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How do I prepare financially for a recession?

The UK has fallen into a recession in the second half of 2023 after gross domestic product (GDP) declined by 0.3% between October and December, and 0.1% between July and September. 

UK inflation was unchanged in January at 4%, making it less likely that the base rate will be cut by the Bank of England (BoE) from mid-2024, which can positively impact mortgage rates that are historically high. 

This isn’t the first time the UK has been in recession, and it certainly won’t be the last.

Recessions are a natural part of the economic cycle, and although difficult, they often aren’t as bad as many originally feared.

The UK’s last recession was a result of the COVID-19 pandemic, and although many forecasters correctly predicted its severity, few foresaw how quickly our economy would recover.

Nevertheless, this doesn’t mean people aren’t justified in being worried that any recession, whether it's mild or severe, will have a major impact on their finances.  

Here, we share our top six tips to help you prepare your finances for a recession.

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1. Save up an emergency fund (if you can) 

With high household bills and a recession making the risk of redundancy more likely, it’s sensible, if you’re able, to save enough money to cover three to six months’ worth of expenses.  

This will give you the peace of mind that you can withstand any financial shocks without having to take on additional debts or fall behind with bills.

This emergency fund can also help you pay for the unexpected, such as a leaking roof or damaged car, without having to incur any debt.  

If you’re not in a position to save, however, there are a number of ways you can make savings within your everyday expenses.

Check out this article on mindful spending to find out more.  

2. Reduce debt  

Pay off whatever debts you can, starting with the most expensive, which are usually credit cards.

And if you have multiple debts, focus on reducing the ones with the highest interest rate first.  

If you’re not able to pay down your debts, see if you can reduce the amount of interest you’re paying. A balance transfer credit card, for example, may offer a 0% interest period so you can clear your debt.

For those with multiple debts, consider consolidating them all into one place.

Even if there’s little improvement in the interest rate, having all your debts in one pot can make them considerably easier to manage. 

3. Invest wisely 

Oddly, recessions aren’t necessarily all bad news.

There are opportunities for anyone willing to invest in companies with a history of being resilient in the face of an economic downturn.

Previous recessions have taught us that spending on essential goods, such as prescription medications, rarely drops during a recession, so the companies that provide these items can prove a wise investment option.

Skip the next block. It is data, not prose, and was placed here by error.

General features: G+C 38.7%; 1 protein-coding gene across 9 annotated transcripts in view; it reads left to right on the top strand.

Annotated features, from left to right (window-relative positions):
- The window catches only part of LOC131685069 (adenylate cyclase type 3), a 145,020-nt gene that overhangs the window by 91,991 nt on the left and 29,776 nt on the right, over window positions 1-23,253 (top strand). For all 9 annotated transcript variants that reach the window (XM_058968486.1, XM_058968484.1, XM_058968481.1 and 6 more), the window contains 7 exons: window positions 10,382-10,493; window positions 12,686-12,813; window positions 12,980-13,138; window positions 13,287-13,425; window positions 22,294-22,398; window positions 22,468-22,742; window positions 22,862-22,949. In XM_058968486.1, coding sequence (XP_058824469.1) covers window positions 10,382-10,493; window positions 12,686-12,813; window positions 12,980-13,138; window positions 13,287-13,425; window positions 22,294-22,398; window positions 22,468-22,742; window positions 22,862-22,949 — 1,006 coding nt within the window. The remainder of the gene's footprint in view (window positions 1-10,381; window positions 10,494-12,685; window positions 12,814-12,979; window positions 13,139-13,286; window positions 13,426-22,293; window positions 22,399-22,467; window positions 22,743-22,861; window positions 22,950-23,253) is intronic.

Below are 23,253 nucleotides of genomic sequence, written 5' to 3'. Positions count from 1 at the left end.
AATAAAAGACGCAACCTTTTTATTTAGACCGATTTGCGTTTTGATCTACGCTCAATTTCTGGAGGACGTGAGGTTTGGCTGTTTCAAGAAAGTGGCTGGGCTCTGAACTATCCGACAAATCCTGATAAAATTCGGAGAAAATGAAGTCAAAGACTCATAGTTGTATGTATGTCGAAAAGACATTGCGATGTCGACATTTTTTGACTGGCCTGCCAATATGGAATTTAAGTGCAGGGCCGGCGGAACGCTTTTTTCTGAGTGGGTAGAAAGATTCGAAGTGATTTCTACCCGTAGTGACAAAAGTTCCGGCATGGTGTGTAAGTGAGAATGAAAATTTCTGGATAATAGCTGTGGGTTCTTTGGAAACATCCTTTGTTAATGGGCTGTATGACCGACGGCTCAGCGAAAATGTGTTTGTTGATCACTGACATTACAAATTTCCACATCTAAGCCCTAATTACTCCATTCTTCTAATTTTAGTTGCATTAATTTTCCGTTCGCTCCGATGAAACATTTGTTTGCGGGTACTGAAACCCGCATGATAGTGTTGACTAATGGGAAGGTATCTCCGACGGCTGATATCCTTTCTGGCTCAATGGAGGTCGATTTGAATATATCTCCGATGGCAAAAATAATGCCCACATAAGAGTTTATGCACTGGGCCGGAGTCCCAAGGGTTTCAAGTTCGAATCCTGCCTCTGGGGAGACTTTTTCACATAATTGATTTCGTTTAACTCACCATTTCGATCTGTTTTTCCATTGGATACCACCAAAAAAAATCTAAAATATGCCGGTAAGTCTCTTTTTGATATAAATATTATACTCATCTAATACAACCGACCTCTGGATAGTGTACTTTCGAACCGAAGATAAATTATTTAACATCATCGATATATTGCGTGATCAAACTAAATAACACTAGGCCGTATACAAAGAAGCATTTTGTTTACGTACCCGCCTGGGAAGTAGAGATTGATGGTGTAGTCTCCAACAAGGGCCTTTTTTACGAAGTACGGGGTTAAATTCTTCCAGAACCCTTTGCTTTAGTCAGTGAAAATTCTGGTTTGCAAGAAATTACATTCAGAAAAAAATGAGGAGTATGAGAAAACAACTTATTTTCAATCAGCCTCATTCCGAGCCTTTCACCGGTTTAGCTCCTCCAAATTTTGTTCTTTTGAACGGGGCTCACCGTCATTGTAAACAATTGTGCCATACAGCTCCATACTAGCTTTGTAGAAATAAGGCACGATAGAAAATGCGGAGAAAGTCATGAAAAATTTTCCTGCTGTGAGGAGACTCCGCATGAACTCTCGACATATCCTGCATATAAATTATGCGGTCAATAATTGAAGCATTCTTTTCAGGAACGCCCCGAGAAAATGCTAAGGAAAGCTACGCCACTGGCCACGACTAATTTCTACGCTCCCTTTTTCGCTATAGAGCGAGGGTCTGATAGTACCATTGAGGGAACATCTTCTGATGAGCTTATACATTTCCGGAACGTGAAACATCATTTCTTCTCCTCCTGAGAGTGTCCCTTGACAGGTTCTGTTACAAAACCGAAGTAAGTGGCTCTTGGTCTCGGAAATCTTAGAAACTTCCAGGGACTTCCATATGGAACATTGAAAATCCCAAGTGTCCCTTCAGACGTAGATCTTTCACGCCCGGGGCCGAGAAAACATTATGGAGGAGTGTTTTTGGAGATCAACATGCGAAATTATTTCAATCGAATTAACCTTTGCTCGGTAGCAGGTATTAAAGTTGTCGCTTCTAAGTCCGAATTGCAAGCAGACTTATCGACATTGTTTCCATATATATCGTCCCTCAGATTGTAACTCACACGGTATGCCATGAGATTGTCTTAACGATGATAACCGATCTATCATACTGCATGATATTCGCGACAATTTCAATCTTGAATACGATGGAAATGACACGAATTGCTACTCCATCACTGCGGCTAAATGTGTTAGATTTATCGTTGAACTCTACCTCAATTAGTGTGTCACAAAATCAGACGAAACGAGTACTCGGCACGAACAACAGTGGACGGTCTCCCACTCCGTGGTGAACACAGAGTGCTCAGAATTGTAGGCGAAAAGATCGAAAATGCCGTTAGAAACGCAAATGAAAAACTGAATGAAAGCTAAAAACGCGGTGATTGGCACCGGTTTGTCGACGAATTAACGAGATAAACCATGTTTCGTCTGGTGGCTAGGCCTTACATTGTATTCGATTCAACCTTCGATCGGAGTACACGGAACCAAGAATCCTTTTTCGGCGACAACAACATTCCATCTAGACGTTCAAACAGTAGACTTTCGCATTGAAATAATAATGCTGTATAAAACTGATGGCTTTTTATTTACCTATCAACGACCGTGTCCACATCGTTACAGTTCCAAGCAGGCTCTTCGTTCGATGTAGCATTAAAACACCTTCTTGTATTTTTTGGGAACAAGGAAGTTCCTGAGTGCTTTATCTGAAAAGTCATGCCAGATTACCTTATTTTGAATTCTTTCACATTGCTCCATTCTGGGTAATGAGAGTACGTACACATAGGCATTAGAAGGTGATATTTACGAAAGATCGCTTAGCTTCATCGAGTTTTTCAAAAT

If you are considering investing more generally, make sure to invest for the longer term.

Remember too , too, as interest rates rise, your cash will be worth less.

So, if you do have significant savings in cash, now might be the time to consider alternative investment options.

A good financial adviser will give you sound investment advice.  

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4. Fix your mortgage 

If your mortgage is expiring soon, now is the ideal time to talk to a mortgage broker.

For those not wanting to or are unable to move to a fixed rate, it’s a good idea to prepare for mortgage rate rises by making sure you can afford higher monthly payments.

If things are a little tight, re-evaluate your monthly expenses to see if you can make any savings that would cover a potential rate rise.

Are there any monthly subscriptions you could cancel, for example?  

5. Check your insurance  

Your greatest asset is your income, so it’s important to make sure it is protected if you become unable to work due to illness or injury.

Income protection or critical illness cover can prove a financial lifeline for you and your family if you become too ill to work.  

If you’re still paying into a mortgage, you may want to consider mortgage life insurance.

This product will pay out a lump sum to your family if you die prematurely, ensuring they aren’t burdened with the remainder of your mortgage debt.

The likelihood of this happening is small, but preparing for every eventuality can be invaluable for peace of mind.  

6. Prioritise your pension 

When finances are tight, too often people prioritise other expenses over their pension, but your pension is a great and tax-efficient way to save.

It’s hugely important to protect that asset, even when the temptation may be to cut back on your contributions.  

People approaching retirement may be concerned if their pension fund has decreased in value due to a falling stock market.

For most people, this shouldn’t be an issue since the risk level of a pension portfolio decreases as you get closer to retirement age.

However, if you’re at all unsure, speak to your pension provider to make sure this isn’t the case.  

It may seem like a strange time to do it, but if you don’t already have a pension, now could be the ideal moment to start.

Investing while the stock market is low will give you more opportunities for higher returns in the longer term.

Simply finding out more about pensions isn’t a bad place to start. 

How can a financial adviser help me?

You can prepare for a recession with good financial planning and expert advice.

Let us put you in touch with the right financial adviser who can help make your finances recession-proof. 

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About the author
Kate has written for leading publications and blue chip companies over the last 20 years.